Pet Grief is Different for Everyone

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Few things hit harder than the death of a pet.  Many people have said their pet passing away was more painful than losing a parent, sibling, or friend. Why is that? And if we feel that way, does that mean something’s wrong with us? Absolutely not.

Pet Grief is Different for Everyone

Few things hit harder than the death of a pet.  Many people have said their pet passing away was more painful than losing a parent, sibling or friend.  Why is that?  And if we feel that way, does that mean something’s wrong with us?  Absolutely not.

Here are just a few reasons why our pet relationships are very special:

  • Pets are dependent beings whose lives are in our hands every day.  Unlike children who eventually become self-sufficient, our pets always need us
  • They’re under our roof and part of our daily lives
  • Our pets offer unconditional love, emotional support, and companionship

Grief is unpredictable

Ken Dolan-Del Vecchio, LMFT, LCSW is a family therapist and co-author of The Pet Loss Companion. He graciously worked with Dakin in creating videos that help people get through pet loss grief.  

Ken states that grief affects everyone differently, comes at us in stages…and not always in ways that make sense. You can experience shock, denial, pain, guilt, and depression in any sequence, and recovery is not always upward (the “one step forward, two steps back” pattern can happen). As Ken notes, there is no time limit on grief. It’s important, however, to be able to conduct your life as you normally would; to get out of bed, fulfill your duties at work or home and stay connected to loved ones and friends. When you find difficulty living your life following a pet loss, a therapist could offer help.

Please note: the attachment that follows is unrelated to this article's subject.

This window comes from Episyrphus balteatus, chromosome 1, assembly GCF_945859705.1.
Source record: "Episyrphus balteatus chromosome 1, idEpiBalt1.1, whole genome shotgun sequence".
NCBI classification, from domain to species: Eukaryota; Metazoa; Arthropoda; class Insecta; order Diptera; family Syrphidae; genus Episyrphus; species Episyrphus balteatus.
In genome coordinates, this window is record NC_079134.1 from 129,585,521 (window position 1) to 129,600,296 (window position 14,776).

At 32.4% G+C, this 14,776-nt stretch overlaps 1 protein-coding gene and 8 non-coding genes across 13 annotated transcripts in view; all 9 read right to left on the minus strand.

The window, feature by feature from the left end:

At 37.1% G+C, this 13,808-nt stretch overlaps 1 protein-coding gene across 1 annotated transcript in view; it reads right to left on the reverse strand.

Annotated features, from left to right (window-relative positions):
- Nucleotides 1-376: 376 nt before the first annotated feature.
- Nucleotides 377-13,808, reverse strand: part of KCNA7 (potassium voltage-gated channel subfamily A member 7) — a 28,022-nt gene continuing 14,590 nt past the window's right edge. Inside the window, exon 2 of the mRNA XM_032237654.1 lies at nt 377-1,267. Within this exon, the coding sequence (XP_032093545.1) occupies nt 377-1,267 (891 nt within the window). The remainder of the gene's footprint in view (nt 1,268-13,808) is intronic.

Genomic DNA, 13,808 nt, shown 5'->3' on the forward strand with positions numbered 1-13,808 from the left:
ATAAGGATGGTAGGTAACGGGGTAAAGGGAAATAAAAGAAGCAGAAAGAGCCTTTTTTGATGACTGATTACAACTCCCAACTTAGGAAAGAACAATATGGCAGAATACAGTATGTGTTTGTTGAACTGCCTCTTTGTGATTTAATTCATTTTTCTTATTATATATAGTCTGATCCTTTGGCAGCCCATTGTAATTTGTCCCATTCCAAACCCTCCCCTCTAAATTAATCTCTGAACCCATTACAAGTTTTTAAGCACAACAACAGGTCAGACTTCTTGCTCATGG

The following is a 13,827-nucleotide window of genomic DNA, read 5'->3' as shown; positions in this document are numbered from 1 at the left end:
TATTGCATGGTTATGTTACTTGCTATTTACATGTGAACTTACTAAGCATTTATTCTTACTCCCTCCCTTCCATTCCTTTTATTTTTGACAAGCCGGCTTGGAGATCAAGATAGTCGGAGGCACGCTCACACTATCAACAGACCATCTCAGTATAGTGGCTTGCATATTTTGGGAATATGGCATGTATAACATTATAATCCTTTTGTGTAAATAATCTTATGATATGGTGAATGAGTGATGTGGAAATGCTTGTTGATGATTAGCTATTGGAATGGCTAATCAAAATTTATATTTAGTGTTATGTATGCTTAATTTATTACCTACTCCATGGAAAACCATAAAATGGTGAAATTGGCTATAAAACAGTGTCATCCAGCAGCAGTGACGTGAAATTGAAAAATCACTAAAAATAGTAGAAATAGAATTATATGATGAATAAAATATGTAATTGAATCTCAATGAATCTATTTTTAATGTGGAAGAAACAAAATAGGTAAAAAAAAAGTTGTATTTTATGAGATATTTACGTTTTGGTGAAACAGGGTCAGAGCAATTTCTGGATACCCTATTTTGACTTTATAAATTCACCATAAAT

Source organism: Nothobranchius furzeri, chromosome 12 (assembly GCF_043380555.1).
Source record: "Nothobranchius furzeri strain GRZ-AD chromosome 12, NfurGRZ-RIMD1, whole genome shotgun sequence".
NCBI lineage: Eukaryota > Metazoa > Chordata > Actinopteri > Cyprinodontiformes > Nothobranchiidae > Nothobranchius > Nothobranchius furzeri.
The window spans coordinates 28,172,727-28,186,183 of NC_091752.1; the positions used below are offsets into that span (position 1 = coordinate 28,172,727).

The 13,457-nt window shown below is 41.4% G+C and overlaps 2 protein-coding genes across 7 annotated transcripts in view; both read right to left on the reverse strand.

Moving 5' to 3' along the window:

Self-care is essential

One important point Ken makes is to be gentle with yourself and avoid negative self-judgment. It’s important to let the emotions of grief wash over you; numbness, confusion, forgetfulness, sadness, and even anger. It’s very helpful to seek the company of those who understand you and won’t minimize your feelings (like asking why you’re so upset, because “it was just a pet”).

For those of you dealing with pet loss, take care of yourself. Get good sleep, eat well, and exercise.  Reach out for support, and remember that better days are ahead.

Watch Ken's video series on pet loss, in collaboration with Dakin Humane Society.

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